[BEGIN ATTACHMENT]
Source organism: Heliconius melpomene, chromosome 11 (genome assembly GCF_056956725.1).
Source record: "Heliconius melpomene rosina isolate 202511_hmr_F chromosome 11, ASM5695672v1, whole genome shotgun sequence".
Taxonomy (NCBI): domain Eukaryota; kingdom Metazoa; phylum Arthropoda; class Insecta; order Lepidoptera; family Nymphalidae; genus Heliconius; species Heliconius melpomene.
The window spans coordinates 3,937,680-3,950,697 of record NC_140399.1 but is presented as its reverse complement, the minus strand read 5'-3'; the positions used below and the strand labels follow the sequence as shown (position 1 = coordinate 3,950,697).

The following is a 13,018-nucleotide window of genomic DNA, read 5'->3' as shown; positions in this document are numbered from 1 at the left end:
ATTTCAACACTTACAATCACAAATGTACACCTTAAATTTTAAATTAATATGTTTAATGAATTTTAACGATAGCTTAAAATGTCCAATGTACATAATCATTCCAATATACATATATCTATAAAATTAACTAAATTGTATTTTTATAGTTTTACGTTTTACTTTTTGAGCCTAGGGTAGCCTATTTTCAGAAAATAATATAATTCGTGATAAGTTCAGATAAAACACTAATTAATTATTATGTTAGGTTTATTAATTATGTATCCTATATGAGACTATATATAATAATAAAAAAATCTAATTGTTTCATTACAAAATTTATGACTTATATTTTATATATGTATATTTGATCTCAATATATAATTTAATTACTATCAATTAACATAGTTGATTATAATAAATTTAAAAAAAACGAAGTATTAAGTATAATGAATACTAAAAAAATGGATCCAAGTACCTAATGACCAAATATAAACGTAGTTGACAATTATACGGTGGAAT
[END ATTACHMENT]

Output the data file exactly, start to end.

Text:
Source organism: Heliconius melpomene, chromosome 11 (genome assembly GCF_056956725.1).
Source record: "Heliconius melpomene rosina isolate 202511_hmr_F chromosome 11, ASM5695672v1, whole genome shotgun sequence".
Taxonomy (NCBI): domain Eukaryota; kingdom Metazoa; phylum Arthropoda; class Insecta; order Lepidoptera; family Nymphalidae; genus Heliconius; species Heliconius melpomene.
The window spans coordinates 3,937,680-3,950,697 of record NC_140399.1 but is presented as its reverse complement, the minus strand read 5'-3'; the positions used below and the strand labels follow the sequence as shown (position 1 = coordinate 3,950,697).

The following is a 13,018-nucleotide window of genomic DNA, read 5'->3' as shown; positions in this document are numbered from 1 at the left end:
ATTTCAACACTTACAATCACAAATGTACACCTTAAATTTTAAATTAATATGTTTAATGAATTTTAACGATAGCTTAAAATGTCCAATGTACATAATCATTCCAATATACATATATCTATAAAATTAACTAAATTGTATTTTTATAGTTTTACGTTTTACTTTTTGAGCCTAGGGTAGCCTATTTTCAGAAAATAATATAATTCGTGATAAGTTCAGATAAAACACTAATTAATTATTATGTTAGGTTTATTAATTATGTATCCTATATGAGACTATATATAATAATAAAAAAATCTAATTGTTTCATTACAAAATTTATGACTTATATTTTATATATGTATATTTGATCTCAATATATAATTTAATTACTATCAATTAACATAGTTGATTATAATAAATTTAAAAAAAACGAAGTATTAAGTATAATGAATACTAAAAAAATGGATCCAAGTACCTAATGACCAAATATAAACGTAGTTGACAATTATACGGTGGAAT